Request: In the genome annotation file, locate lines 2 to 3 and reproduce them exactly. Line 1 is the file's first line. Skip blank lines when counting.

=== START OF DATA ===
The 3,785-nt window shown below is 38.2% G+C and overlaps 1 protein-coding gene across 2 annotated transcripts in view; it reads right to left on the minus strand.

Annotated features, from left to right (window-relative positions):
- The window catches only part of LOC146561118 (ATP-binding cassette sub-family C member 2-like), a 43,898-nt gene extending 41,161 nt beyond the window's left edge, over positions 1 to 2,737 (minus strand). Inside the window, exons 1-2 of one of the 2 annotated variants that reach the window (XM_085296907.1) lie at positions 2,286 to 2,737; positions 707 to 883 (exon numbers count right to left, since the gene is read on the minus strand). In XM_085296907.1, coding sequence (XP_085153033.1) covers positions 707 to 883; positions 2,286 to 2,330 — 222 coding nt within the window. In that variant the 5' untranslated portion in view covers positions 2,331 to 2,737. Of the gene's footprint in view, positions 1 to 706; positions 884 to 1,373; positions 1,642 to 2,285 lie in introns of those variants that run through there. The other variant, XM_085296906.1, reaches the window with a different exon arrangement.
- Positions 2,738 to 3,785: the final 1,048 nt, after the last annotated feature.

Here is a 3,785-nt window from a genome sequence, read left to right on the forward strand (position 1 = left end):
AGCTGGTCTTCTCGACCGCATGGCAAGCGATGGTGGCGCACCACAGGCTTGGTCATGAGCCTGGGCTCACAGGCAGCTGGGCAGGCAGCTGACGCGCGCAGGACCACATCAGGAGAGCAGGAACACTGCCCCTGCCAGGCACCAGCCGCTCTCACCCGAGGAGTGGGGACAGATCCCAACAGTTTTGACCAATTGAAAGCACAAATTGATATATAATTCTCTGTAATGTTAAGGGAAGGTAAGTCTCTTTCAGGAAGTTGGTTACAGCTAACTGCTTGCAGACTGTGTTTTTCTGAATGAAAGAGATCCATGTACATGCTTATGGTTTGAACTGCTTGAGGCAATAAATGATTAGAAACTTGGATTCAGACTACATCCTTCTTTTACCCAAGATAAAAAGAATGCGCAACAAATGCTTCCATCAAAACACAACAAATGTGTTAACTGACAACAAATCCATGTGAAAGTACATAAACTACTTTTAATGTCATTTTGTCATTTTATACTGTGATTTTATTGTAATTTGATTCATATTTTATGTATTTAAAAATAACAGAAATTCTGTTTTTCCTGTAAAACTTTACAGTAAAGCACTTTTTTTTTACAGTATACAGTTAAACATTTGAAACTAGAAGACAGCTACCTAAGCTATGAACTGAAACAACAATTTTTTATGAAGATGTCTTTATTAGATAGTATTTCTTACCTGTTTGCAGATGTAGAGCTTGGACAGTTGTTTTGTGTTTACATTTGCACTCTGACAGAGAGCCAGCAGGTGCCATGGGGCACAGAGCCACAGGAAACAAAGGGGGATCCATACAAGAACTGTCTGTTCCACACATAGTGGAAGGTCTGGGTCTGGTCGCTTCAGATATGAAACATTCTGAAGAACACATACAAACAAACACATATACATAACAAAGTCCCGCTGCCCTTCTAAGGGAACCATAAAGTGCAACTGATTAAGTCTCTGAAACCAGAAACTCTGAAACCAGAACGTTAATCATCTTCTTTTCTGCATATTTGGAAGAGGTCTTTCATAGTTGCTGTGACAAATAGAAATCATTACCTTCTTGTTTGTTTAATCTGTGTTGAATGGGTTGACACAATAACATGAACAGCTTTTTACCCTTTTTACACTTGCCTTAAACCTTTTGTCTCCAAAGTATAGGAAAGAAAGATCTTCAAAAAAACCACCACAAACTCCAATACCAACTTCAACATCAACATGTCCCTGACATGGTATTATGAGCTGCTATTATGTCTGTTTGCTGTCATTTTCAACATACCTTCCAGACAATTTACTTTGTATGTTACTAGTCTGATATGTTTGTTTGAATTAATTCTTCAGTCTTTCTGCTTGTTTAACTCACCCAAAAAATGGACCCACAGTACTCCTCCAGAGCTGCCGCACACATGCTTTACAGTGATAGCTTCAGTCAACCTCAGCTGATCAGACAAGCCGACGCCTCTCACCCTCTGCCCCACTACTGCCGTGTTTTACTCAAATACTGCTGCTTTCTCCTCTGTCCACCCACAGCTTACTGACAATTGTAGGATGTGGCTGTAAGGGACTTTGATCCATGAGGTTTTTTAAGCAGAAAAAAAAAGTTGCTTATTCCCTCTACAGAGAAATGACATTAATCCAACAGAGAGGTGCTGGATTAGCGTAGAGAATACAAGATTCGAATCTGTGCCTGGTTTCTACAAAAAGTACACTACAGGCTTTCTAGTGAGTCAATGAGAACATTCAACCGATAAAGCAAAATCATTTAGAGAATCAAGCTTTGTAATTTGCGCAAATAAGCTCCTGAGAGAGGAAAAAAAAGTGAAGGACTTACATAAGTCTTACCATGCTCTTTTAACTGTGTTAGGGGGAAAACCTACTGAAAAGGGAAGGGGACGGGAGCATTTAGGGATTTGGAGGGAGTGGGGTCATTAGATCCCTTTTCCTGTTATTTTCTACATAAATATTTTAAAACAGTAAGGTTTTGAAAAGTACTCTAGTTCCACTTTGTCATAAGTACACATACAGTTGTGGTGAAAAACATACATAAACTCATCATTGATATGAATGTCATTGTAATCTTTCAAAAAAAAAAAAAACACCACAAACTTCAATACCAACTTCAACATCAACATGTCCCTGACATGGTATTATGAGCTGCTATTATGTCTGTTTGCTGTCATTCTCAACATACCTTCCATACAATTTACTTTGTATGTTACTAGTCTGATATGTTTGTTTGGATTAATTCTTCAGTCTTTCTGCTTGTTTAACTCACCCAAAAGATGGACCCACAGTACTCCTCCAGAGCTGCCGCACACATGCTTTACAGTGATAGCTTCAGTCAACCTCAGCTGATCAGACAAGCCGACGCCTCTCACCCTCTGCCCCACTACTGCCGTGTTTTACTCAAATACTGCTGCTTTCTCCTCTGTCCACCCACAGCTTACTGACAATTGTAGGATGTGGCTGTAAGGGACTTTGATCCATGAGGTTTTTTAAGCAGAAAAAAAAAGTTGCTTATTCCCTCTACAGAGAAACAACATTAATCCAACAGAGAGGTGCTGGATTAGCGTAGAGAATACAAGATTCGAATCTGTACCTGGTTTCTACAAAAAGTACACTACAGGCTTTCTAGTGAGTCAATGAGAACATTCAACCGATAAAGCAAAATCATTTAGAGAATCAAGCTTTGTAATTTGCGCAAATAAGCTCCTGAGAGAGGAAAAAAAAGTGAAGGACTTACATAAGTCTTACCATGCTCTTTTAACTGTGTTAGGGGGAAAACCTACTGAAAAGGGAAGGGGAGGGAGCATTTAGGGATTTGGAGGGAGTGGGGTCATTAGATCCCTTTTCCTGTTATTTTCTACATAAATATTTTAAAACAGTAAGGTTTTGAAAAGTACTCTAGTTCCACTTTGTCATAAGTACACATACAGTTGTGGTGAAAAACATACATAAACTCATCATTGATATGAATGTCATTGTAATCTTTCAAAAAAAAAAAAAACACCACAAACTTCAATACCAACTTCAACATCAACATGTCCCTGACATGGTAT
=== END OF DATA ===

Annotated features, from left to right (window-relative positions):
- The window catches only part of LOC146561118 (ATP-binding cassette sub-family C member 2-like), a 43,898-nt gene extending 41,161 nt beyond the window's left edge, over positions 1 to 2,737 (minus strand). Inside the window, exons 1-2 of one of the 2 annotated variants that reach the window (XM_085296907.1) lie at positions 2,286 to 2,737; positions 707 to 883 (exon numbers count right to left, since the gene is read on the minus strand). In XM_085296907.1, coding sequence (XP_085153033.1) covers positions 707 to 883; positions 2,286 to 2,330 — 222 coding nt within the window. In that variant the 5' untranslated portion in view covers positions 2,331 to 2,737. Of the gene's footprint in view, positions 1 to 706; positions 884 to 1,373; positions 1,642 to 2,285 lie in introns of those variants that run through there. The other variant, XM_085296906.1, reaches the window with a different exon arrangement.